I like learning green building methods -- even basic stuff like 'build you house facing this direction' is interesting to me, because eventually we plan to build on some land Lee has next to the river.

Island Rider said...

I'm still holding out for stained glass instruction.

Floridacracker said...

Well, your art is always a winner.
As is your house construction posting.

How's that water system you built? Still working okay?

I'm replacing porch steps right now, so I'm not as needy as I was last summer when you gave me some tips on the great living room redo.
Always open for advice from a master carpenter/welder/artist/amazing biceps gal though.

edifice rex said...

Hey Sis! thank you so much! I've been meaning to do a little video or something on throwing pots but have to have an assistant for that. I'll work something out when Allen gets back with the camera. And maybe some photos on hand building some pots or dishes.

Hey Rich! Great idea! I'll do that, again, when Allen returns with the camera. Do you use a wire welder or stick? Most hobby welders use wire but I only have the big arc welder. The principles are the same though. Anything in particular about welding you want to know?

Hey Pea! That's great and you should be proud and yes, every woman should be able to change a tire.
I've posted about the solar aspects of my house several times but maybe I can come up with something new.

Hey IR! Good to hear from you again. Hope you had a great trip to Philly. I'll do the stained glass soon, I promise.

Hey FC! You sweetie! Well, I would NOT say that I'm a master at anything (except being a goofball) but thanks anyway!
I've been wanting to post about some sculptures that I have done recently and have planned, so that's one.
The water system is working fine. I'll show something about that too. Good idea.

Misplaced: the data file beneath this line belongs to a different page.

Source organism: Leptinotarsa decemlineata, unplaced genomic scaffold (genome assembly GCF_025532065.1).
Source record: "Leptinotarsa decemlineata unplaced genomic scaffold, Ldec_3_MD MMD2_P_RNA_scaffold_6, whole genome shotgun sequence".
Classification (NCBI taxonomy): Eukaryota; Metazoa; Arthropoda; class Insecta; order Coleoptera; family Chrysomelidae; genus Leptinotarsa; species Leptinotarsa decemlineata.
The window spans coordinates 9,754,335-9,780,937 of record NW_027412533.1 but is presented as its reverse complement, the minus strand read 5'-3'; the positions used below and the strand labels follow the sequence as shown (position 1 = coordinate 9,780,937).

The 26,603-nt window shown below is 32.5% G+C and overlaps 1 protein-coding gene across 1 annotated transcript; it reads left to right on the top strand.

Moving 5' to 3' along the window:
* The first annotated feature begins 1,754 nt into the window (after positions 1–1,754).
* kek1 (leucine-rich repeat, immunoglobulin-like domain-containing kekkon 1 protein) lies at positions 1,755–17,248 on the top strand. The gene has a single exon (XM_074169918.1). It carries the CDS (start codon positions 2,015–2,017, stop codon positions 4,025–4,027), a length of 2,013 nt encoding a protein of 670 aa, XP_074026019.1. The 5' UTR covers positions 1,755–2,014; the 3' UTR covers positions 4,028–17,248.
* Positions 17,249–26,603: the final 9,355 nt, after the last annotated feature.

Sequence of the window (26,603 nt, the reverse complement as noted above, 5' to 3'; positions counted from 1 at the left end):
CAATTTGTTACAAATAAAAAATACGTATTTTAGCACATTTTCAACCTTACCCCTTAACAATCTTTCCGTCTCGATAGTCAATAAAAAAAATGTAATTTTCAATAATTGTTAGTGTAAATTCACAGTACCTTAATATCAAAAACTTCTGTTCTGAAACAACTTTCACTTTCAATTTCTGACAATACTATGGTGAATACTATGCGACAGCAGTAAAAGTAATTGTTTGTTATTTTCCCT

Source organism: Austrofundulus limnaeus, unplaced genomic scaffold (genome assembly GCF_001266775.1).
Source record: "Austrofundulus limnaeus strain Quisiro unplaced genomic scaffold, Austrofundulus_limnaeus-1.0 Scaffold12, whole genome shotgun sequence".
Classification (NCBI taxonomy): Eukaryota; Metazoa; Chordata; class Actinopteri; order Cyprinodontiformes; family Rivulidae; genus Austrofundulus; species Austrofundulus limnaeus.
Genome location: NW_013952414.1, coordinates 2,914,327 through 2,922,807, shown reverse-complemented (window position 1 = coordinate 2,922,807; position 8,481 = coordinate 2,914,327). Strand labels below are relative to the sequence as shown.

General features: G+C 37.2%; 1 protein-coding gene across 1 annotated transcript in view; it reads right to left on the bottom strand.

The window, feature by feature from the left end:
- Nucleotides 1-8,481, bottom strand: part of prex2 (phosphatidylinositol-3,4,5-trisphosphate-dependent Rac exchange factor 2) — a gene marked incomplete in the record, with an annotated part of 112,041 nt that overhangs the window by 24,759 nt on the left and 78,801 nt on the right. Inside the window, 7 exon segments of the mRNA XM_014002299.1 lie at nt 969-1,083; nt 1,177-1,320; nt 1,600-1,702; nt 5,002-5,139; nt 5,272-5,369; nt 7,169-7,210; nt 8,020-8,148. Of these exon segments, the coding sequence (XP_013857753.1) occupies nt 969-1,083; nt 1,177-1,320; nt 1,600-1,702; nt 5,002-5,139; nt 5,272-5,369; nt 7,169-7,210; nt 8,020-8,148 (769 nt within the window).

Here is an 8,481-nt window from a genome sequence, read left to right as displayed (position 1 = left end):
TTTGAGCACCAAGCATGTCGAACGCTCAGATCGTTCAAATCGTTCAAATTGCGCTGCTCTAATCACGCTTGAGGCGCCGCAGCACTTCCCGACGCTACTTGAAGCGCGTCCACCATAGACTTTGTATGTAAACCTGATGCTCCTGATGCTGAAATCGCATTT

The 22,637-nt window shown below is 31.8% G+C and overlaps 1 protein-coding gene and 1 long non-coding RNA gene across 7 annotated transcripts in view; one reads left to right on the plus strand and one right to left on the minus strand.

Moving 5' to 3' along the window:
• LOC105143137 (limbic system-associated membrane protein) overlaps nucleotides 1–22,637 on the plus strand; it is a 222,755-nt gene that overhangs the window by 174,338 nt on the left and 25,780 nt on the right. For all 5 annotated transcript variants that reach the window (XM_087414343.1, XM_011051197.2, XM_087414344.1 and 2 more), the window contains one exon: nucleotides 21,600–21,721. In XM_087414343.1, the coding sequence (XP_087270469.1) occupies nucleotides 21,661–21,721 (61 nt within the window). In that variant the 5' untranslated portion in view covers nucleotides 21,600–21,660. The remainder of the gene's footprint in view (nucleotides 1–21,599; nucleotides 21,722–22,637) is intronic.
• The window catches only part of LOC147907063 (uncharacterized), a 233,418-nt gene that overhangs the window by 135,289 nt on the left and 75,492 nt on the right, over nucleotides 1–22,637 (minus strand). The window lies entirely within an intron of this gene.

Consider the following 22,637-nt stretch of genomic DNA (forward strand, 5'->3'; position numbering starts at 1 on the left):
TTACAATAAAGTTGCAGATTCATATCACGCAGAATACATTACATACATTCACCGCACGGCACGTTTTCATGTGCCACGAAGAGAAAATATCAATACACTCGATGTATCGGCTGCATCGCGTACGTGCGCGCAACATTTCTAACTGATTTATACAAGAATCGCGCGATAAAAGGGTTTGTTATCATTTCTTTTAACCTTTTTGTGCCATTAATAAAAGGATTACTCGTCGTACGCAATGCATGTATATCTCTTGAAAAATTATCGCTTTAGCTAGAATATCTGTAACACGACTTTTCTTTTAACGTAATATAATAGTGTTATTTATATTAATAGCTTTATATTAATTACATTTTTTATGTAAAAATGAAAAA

Rich said...

"...Do you use a wire welder or stick? ... Anything in particular about welding you want to know?..."

After thinking about it, I guess I am really more of a farm/ranch welder than a hobby welder. We have a little mig welder that I mainly use for welding sheet metal and a couple of arc welders for bigger materials.

The more I weld, the more my technique improves, but I am always interested in the 'proper' way to approach some welding tasks. Everything from the basics of a proper weld to advanced techniques is interesting at the moment.

I think I have mastered most of the 'rough' techniques, but I am interested in some of the more 'refined' types of welding. As an example, I just finished welding up a set of cattle working pens and gates out of oilfield pipe and sucker rod, and now I am contemplating welding something more finished and detailed for the entrance off the road to the barnyard.

Any ideas for building something like a set of eye-catching gates? Or, an interesting stretch of pipe fencing? How about hinges or gate latches?

edifice rex said...

Hey Rich! OK, so you have good equipment to work with. When I get my camera back I can show you the basics of a proper weld etc., although you probably are well on your way with that. But anyway, I can probably instruct you a little on technique and such.
As far as ideas for gates etc., I'm looking around for some examples for you. I found one link here,
I know that most of their stuff is forged (and you may not want to do that) but they do have some pieces that use all straight material. I am going through some books I have that show some really unique gates that just use found objects and such. I'll try to get some photos for you. Sounds like some really cool stuff you are wanting to do and I am wanting to build an artistic pair of gates for my garden too. Give me a little time and I'll try to come up with some things for you to look at.

myamuhnative said...

What everyone else said!
Ceramics,welding,building,stained glass.
Shoot, I like the "close encounters of railroad kind" posts too!
Just keep posting :)

edifice rex said...

Hey Mya! Thanks! I will!